Time to Dump Cheney?
Television personality/professor Larry Sabato argues that John Edwards is a very weak vice presidential candidate, except as compared with Dick Cheney:
To put it bluntly, Cheney has blown it. One would have expected a classic Washington establishment insider to know how to keep his reputation intact through innumerable controversies–calling the “right” people here, consulting the “wise” men and women of D.C. there, taking the puffed-up press poobahs of the Capital City to lunch at the White House here and there. Anybody recall how Henry Kissinger came out of the Nixon sleaze and the Vietnam disaster smelling like a bouquet of yellow roses–at least with the bunch that counts in D.C. and New York–despite the fact that he was in both situations up to his eyeballs?
Instead of being Kissinger, Cheney has been Nixon in the Bush term. He has hunkered down in the White House and “undisclosed locations.” He’s been uncommunicative with the broader public and unconcerned about his image until it’s too late. He’s often appeared to be the sinister puppeteer, pulling Bush’s strings on critical matters like Iraq. He’s more associated with the Halliburton scandal than anything else in the public mind. And most importantly from a political standpoint, Dick Cheney is now seen as a rigid ideologue, unconcerned about facts that do not fit into his preconceived notions of the world, too closely tied to the far right and too unacceptable to the voters as a whole to be what he once was: workable standby equipment, a potential president who could take office with popular support.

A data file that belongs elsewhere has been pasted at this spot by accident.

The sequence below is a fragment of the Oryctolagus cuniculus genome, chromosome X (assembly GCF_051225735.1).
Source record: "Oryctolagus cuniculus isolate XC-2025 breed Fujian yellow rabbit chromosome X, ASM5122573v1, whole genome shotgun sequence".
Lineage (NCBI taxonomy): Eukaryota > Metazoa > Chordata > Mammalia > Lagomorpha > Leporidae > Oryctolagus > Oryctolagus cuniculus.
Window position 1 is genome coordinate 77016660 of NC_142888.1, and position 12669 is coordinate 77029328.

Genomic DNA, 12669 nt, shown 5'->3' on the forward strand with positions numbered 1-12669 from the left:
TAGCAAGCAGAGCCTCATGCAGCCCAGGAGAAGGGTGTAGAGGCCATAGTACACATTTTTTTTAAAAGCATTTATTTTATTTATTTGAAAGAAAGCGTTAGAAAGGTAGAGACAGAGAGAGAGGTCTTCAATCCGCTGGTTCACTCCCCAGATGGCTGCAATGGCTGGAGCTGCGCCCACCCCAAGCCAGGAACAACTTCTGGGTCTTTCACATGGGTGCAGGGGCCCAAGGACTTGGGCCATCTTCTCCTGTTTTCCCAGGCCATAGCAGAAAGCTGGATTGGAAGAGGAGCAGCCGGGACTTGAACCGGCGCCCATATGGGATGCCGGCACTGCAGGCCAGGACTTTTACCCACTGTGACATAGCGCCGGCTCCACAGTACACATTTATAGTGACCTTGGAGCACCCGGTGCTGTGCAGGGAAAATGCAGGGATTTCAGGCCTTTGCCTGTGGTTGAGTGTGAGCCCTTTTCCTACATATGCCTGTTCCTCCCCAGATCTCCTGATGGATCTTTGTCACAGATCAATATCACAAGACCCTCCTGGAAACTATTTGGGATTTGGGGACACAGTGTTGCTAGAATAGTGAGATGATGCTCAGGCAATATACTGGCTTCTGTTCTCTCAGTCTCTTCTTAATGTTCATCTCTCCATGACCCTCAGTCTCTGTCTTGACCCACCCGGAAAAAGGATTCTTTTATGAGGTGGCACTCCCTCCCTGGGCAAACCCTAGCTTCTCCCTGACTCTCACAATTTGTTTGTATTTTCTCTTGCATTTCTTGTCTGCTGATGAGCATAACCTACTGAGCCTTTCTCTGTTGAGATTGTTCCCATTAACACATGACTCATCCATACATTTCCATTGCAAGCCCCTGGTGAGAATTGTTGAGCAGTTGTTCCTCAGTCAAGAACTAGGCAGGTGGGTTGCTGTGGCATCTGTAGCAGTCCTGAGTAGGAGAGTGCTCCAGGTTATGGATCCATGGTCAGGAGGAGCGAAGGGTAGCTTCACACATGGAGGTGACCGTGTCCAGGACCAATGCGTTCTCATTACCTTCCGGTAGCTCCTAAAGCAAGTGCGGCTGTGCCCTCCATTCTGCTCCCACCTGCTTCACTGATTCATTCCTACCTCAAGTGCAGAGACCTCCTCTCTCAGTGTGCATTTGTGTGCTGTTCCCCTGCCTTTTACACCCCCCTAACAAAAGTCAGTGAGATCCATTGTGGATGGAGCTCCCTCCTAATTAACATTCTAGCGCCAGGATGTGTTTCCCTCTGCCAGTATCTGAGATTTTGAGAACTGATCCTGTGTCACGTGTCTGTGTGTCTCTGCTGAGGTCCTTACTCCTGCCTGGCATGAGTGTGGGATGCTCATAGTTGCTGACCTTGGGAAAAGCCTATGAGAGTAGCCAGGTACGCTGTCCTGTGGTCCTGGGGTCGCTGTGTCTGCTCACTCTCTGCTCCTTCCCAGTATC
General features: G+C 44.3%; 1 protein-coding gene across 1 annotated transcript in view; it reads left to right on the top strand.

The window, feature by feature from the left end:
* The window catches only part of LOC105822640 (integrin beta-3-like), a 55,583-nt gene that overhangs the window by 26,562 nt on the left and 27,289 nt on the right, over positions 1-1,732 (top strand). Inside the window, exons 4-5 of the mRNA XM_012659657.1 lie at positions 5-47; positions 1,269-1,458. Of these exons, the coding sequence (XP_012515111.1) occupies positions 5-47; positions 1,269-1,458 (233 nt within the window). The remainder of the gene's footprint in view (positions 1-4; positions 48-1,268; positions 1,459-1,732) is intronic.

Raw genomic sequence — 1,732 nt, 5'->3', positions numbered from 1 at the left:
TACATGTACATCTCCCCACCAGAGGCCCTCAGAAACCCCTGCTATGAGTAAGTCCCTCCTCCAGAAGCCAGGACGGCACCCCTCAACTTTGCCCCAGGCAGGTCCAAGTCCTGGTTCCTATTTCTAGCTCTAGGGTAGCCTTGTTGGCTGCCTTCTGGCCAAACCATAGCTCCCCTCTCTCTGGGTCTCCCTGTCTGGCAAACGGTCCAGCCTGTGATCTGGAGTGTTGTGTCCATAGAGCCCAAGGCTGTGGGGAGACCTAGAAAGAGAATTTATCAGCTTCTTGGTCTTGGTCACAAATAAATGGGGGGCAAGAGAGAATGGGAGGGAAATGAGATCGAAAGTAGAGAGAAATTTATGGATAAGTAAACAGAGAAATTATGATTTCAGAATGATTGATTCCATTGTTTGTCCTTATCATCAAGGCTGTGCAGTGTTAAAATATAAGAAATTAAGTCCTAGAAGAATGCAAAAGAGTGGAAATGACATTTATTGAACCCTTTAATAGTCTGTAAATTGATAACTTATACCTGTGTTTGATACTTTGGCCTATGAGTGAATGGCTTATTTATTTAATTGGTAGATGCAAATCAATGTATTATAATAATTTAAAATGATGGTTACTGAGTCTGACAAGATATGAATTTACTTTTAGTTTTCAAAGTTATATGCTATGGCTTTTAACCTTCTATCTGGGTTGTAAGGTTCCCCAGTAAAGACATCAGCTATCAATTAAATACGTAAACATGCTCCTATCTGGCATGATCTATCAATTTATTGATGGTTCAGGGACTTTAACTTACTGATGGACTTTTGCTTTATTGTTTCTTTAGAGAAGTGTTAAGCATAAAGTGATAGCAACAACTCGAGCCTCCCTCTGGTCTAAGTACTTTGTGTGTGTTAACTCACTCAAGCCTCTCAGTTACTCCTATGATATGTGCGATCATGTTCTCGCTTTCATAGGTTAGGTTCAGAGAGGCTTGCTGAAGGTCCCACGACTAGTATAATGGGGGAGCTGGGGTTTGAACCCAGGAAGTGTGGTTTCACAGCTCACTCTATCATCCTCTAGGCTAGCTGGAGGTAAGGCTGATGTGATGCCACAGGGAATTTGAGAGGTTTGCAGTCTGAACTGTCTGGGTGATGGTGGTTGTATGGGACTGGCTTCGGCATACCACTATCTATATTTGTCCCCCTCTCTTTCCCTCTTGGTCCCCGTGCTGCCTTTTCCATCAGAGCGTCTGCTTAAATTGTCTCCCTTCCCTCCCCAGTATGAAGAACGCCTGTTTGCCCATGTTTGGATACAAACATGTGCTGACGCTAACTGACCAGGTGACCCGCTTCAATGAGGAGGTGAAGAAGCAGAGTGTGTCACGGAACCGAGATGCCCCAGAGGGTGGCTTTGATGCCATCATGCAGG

In short, Cheney has failed his president and become a significant liability.
Sabato notes the irony that Cheney is considered a liability while Edwards is viewed as a plus:
And look at the results of that failure in the 2004 campaign. It has permitted John Kerry to choose a governmental lightweight, and be praised for it. John Edwards’s single term of office in the Senate has been remarkably undistinguished, noted mainly for his overweening ambition. Just one-and-a-half years into his sole elective office–which he had won narrowly–Edwards was the runner-up for veep in Al Gore’s search. Having been bitten by the presidential political bug (the queen bee of the species), Edwards all but abandoned his Senate seat to seek the presidency. With a left-wing voting record and a shockingly low attendance record on roll call votes that would make any serious senator blush with embarrassment, Edwards gambled that a long-shot bid for national office would be wiser than a questionable chance at reelection to a North Carolina Senate seat that has turned over to the opposition party every six years since 1974.